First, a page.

The country's Jewish population measures between 300,000 and 600,000 persons, of which between 35 and 40 percent are religiously or communally active. The country's Jews have enjoyed increasing opportunities for religious and cultural expression since Ukrainian independence. Although there has been a certain rebirth of Jewish life, the community continues to be affected by yearly Jewish emigration to Israel of around 25,000 persons, an emigration of 18,000 persons to Western countries, and an annual decrease of 16,000 due to negative population growth. Between 1989 and 1997, the Jewish population decreased by 445,000, of whom 223,000 went to Israel. Both Orthodox and Reform Judaism are practiced in the country, although for historical reasons the large majority of religiously active Jews subscribe to Orthodoxy. Over the period covered by this report, greater tension has developed within the community, focused primarily on which Ukrainian Jewish organization should be recognized as representing the Ukrainian Jewish community in international Jewish forums. According to a report by the Anti-Defamation League, in 1998 there were 115 Jewish organizations and religious communities in 62 cities. They publish 11 periodicals and newspapers.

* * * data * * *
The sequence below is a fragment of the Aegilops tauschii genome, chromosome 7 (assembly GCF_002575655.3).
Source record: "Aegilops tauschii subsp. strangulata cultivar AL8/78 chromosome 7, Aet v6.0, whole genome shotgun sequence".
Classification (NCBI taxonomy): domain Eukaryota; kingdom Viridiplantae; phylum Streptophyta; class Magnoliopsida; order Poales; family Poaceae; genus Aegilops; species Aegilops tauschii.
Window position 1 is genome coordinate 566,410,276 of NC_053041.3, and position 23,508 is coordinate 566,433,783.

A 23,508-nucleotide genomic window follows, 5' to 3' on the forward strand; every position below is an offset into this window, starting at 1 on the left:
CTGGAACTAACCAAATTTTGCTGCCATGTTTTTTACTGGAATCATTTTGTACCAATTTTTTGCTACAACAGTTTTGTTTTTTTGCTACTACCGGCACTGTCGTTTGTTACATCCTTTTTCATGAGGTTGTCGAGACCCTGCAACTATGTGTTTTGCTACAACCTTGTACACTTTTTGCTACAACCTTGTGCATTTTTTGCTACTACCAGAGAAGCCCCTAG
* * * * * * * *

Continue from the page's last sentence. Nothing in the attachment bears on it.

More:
Roman Catholicism is practiced by about 2 percent of the population, for the most part concentrated in the formerly Austro-Hungarian and Polish territories of the west. On February 8, 1999, President Leonid Kuchma invited Pope John Paul II to pay an official visit to the country. According to the Chair of the Committee for Religious Affairs, the Pope's first visit to the country is expected to take place in November or December 1999.